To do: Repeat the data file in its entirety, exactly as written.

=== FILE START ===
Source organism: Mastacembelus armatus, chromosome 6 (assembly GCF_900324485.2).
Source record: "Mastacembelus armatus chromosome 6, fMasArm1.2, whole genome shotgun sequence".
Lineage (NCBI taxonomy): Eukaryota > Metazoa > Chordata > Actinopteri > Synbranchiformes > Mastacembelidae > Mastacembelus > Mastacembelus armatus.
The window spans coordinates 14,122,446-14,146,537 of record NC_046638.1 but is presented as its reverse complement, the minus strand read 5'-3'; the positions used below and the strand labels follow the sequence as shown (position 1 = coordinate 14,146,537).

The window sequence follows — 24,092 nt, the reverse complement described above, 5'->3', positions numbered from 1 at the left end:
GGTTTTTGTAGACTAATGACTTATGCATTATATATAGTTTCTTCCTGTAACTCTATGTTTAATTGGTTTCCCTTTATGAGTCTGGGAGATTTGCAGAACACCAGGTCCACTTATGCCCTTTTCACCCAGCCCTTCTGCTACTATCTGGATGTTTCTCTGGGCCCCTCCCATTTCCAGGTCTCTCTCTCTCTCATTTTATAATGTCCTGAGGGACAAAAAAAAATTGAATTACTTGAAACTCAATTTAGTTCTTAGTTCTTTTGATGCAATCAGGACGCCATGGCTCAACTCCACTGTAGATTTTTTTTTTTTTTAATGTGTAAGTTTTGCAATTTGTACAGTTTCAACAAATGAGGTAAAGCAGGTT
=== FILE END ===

Source organism: Mastacembelus armatus, chromosome 6 (assembly GCF_900324485.2).
Source record: "Mastacembelus armatus chromosome 6, fMasArm1.2, whole genome shotgun sequence".
Lineage (NCBI taxonomy): Eukaryota > Metazoa > Chordata > Actinopteri > Synbranchiformes > Mastacembelidae > Mastacembelus > Mastacembelus armatus.
The window spans coordinates 14,122,446-14,146,537 of record NC_046638.1 but is presented as its reverse complement, the minus strand read 5'-3'; the positions used below and the strand labels follow the sequence as shown (position 1 = coordinate 14,146,537).

The window sequence follows — 24,092 nt, the reverse complement described above, 5'->3', positions numbered from 1 at the left end:
GGTTTTTGTAGACTAATGACTTATGCATTATATATAGTTTCTTCCTGTAACTCTATGTTTAATTGGTTTCCCTTTATGAGTCTGGGAGATTTGCAGAACACCAGGTCCACTTATGCCCTTTTCACCCAGCCCTTCTGCTACTATCTGGATGTTTCTCTGGGCCCCTCCCATTTCCAGGTCTCTCTCTCTCTCATTTTATAATGTCCTGAGGGACAAAAAAAAATTGAATTACTTGAAACTCAATTTAGTTCTTAGTTCTTTTGATGCAATCAGGACGCCATGGCTCAACTCCACTGTAGATTTTTTTTTTTTTTAATGTGTAAGTTTTGCAATTTGTACAGTTTCAACAAATGAGGTAAAGCAGGTT